fighting spam and scams on the Internet
"419" Scam – Advance Fee / Fake Lottery Scam
The so-called "419" scam is a type of fraud dominated by criminals from Nigeria and other countries in Africa. Victims of the scam are promised a large amount of money, such as a lottery prize, inheritance, money sitting in some bank account, etc.
Victims never receive this non-existent fortune but are tricked into sending their money to the criminals, who remain anonymous. They hide their real identity and location by using fake names and fake postal addresses as well as communicating via anonymous free email accounts and mobile phones.
Keep in mind that scammers DO NOT use their real names when defrauding people.
The criminals either abuse names of real people or companies or invent names or addresses.
Any real people or companies mentioned below have NO CONNECTION to the scammers!
Read more about such scams here or in our 419 FAQ. Use the Scam-O-Matic to verify suspect emails.
Click here to report a problem with this page.
Some comments by the Scam-O-Matic about the following email:
- An email address listed inside this email has been used in a known fraud before.
- This email uses a separate reply address that is different from the sender address. Spammers use this to get replies even when the original spam sending accounts have been shut down. Also, sometimes the sender addresses are legitimate looking but fake and only the reply address is actually an email account controlled by the scammers.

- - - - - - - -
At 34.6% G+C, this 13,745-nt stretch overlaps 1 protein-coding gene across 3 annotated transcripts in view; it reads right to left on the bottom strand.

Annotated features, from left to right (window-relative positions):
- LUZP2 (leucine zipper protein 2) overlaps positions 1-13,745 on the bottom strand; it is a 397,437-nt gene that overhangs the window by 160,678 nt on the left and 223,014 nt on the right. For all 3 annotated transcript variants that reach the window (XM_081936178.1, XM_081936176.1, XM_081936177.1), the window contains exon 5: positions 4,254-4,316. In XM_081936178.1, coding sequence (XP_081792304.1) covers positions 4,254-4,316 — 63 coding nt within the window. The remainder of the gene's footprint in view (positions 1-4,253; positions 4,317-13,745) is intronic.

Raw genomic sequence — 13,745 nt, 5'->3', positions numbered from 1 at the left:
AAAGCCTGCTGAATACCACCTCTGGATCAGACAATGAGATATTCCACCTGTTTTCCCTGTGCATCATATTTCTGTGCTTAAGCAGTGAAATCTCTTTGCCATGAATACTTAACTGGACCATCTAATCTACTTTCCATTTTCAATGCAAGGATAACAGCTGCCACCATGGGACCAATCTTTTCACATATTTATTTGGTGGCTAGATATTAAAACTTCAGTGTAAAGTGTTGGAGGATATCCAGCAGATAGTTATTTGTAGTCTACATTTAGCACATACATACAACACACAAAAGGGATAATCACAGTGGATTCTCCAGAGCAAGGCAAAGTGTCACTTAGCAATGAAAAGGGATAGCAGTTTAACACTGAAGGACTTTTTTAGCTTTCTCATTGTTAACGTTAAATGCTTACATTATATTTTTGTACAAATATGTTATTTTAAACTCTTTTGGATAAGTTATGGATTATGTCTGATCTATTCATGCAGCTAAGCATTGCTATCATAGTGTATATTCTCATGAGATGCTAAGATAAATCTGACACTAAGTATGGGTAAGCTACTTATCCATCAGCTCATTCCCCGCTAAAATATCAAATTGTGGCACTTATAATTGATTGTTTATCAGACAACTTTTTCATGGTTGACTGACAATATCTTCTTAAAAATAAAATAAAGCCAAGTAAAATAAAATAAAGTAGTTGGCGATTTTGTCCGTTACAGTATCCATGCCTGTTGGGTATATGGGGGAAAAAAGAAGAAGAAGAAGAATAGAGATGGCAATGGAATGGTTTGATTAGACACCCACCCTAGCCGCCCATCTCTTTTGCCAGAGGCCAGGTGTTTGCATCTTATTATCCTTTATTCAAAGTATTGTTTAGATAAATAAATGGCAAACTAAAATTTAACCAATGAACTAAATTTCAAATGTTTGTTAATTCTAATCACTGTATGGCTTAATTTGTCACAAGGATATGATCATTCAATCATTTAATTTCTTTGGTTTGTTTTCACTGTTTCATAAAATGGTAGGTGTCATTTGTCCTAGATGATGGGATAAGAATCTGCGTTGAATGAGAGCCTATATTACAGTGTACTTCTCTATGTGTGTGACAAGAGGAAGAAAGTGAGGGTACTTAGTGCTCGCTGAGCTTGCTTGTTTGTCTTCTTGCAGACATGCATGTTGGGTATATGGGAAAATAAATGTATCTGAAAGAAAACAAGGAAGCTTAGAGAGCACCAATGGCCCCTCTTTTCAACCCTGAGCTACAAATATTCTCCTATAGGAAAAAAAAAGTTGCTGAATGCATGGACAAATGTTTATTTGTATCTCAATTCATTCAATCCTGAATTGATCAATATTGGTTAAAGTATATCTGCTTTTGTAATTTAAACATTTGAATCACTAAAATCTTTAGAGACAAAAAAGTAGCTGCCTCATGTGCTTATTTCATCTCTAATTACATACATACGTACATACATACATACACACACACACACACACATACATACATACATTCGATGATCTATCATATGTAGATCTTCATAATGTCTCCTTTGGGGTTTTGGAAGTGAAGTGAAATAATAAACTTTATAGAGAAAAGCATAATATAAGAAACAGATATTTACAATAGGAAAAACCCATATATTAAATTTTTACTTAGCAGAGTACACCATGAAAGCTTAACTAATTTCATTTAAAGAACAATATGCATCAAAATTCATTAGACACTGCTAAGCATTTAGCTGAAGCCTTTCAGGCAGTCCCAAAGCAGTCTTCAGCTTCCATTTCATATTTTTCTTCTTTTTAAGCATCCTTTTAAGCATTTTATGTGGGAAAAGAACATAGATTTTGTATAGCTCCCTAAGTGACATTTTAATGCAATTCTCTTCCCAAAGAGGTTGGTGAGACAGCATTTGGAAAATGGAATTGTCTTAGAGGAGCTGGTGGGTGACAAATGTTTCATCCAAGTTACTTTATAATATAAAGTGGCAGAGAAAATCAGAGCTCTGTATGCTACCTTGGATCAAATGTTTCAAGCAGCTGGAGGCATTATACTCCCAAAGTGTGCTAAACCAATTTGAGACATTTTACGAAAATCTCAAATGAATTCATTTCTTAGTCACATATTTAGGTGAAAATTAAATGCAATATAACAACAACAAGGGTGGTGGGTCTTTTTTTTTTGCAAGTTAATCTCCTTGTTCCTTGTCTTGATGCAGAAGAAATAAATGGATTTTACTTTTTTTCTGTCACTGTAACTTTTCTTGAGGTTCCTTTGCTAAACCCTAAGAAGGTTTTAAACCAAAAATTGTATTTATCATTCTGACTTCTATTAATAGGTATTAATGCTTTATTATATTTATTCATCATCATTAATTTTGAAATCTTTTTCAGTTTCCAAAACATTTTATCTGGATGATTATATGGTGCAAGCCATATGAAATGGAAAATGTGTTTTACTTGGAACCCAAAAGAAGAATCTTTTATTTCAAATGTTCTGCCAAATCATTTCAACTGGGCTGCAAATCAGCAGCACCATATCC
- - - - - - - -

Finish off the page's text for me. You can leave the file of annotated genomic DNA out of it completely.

- The following phrases in this message should put you on alert:
- "00,000.00" (they want you to be blinded by the prospect of quick money, but the only money that ever changes hands in 419 scams is from you to the criminals)
- "god fearing " (scammers in West Africa like to use religious phrases)
- "remain blessed" (scammers in West Africa like to use religious phrases)
- This email message is a 419 scam. Please see our 419 FAQ for more details on such scams.
- This email lists free webmail addresses. Use of such addresses is typical for scams. Lotteries, banks and any but the smallest of companies do not normally use such addresses. Criminals use them to anonymously send and receive email at Internet cafes.
- firstname.lastname@example.org (email address has been used in a known fraud before)
Fraud email example:
From: "Mrs. Jeanne Bob." <email@example.com>
Date: Sun, 28 Nov 2021 13:33:49 -0800
Warm greetings to you,I am touched by God to hand you over this money
considering my last wish, and you should also know that my contact to
you is by special grace of God, please understand that you are not
helping me rather you are working for God the creator of heaven and
earth. An aging widow suffering from long time illness i am currently
admitted in a privet hospital in the country, I have some funds I
inherited from my late loving husband Dr. Philip John Bob, the sum of
($9,700,000.00 USD) which he deposited in security company Here and I
need a very honest and God fearing Christian that can use this funds
for God's work. I found your email address from the internet and
decide to contact you.I want you and the church to always pray for me
because the lord is my shepherd.My happiness is that I lived a life of
a worthy Christian and whoever that wants to serve the Lord must serve
him in spirit and Truth. Please if you would be able to use these
funds for the Lord's work kindly reply me. Donât forget to always pray
for me because all my hope to survive is in God the creator who holds
death and life.Hopeing to receive your reply on this email for
security reasons please firstname.lastname@example.org
Remain blessed in the name of the Lord.
Yours in Christ
Mrs. Jeanne Bob.